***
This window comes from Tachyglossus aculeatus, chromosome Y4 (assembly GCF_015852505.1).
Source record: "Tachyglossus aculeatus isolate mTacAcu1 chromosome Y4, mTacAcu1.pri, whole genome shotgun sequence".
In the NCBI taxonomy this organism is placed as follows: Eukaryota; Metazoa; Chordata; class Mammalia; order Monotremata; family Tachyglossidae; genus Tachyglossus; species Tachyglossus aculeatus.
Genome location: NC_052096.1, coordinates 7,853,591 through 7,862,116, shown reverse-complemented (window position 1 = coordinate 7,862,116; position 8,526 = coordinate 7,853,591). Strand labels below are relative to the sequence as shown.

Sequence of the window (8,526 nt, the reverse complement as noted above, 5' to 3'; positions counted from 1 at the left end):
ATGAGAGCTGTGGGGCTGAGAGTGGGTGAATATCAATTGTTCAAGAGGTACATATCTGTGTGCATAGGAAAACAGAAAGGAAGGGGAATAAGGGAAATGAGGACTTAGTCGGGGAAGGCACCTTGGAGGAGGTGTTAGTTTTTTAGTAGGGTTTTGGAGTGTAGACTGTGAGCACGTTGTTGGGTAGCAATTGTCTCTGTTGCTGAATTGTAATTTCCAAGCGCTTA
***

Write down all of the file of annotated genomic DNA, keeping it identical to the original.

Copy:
This window comes from Tachyglossus aculeatus, chromosome Y4 (assembly GCF_015852505.1).
Source record: "Tachyglossus aculeatus isolate mTacAcu1 chromosome Y4, mTacAcu1.pri, whole genome shotgun sequence".
In the NCBI taxonomy this organism is placed as follows: Eukaryota; Metazoa; Chordata; class Mammalia; order Monotremata; family Tachyglossidae; genus Tachyglossus; species Tachyglossus aculeatus.
Genome location: NC_052096.1, coordinates 7,853,591 through 7,862,116, shown reverse-complemented (window position 1 = coordinate 7,862,116; position 8,526 = coordinate 7,853,591). Strand labels below are relative to the sequence as shown.

Sequence of the window (8,526 nt, the reverse complement as noted above, 5' to 3'; positions counted from 1 at the left end):
ATGAGAGCTGTGGGGCTGAGAGTGGGTGAATATCAATTGTTCAAGAGGTACATATCTGTGTGCATAGGAAAACAGAAAGGAAGGGGAATAAGGGAAATGAGGACTTAGTCGGGGAAGGCACCTTGGAGGAGGTGTTAGTTTTTTAGTAGGGTTTTGGAGTGTAGACTGTGAGCACGTTGTTGGGTAGCAATTGTCTCTGTTGCTGAATTGTAATTTCCAAGCGCTTA